I was travling to Israel, and my friend sent a package with me for his sister. We stopped in Europe for 2 weeks, and when we arrived in Israel we could no longer find the package. I have no clue what happened to it: it might have been stolen, lost, or misplaced (I saw it at some point in Europe in my suitcase). Must I pay my friend for the loss, or should I offer to do so?

Answer:

You are not liable to pay for the loss.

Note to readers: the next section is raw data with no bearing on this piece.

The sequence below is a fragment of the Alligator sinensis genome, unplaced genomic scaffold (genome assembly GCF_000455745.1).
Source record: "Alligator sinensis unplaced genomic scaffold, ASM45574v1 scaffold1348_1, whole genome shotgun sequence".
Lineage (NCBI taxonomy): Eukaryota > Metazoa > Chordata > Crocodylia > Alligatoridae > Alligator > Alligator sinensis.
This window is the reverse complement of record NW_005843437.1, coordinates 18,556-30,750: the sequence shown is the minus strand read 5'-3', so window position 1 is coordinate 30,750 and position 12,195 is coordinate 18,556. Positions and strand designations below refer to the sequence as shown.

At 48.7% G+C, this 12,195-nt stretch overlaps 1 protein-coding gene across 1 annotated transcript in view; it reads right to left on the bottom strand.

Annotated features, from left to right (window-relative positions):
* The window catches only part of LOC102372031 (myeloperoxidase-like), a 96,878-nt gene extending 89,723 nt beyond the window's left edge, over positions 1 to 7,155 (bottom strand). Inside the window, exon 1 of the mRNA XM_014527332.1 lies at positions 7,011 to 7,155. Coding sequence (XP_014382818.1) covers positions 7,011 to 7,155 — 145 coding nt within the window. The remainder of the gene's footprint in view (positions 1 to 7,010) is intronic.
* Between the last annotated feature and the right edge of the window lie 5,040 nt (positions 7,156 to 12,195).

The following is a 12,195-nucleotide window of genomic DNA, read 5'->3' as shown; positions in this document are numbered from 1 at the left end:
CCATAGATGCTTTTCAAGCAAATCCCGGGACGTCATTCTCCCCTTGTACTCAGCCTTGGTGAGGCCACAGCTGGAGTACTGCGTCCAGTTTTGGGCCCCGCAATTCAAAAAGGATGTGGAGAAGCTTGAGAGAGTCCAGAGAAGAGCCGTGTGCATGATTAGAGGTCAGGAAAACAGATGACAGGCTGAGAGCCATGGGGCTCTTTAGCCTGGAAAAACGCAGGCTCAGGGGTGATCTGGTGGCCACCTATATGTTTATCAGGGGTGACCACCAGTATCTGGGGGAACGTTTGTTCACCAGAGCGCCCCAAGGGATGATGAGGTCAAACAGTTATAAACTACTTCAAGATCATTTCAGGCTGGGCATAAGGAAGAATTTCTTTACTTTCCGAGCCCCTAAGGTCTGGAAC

Sources: By accepting to take the package, you became a shomer chinam, an unpaid guardian for the package. Unpaid guardians are liable to pay for losses due to negligence, but not for other losses. The question is how to define the loss of the package. The Gemara (Bava Metzia 35a, 42a) states that a guardian who places the item in a certain place, and does not recall where, is considered negligent. However, Ritva (35a) writes that this is only because the guardian placed the item in a place where he was likely to lose it, which is considered an act of negligence. Therefore, in our case, where you did not do such an act, you would be exempt. Your case would probably be considered a case of aveidah, for which an unpaid guardian is exempt from payment. Furthermore, as you say, it might have been stolen, and the circumstances of its dissapearance are unknown, so that you are not liable to pay for the loss.

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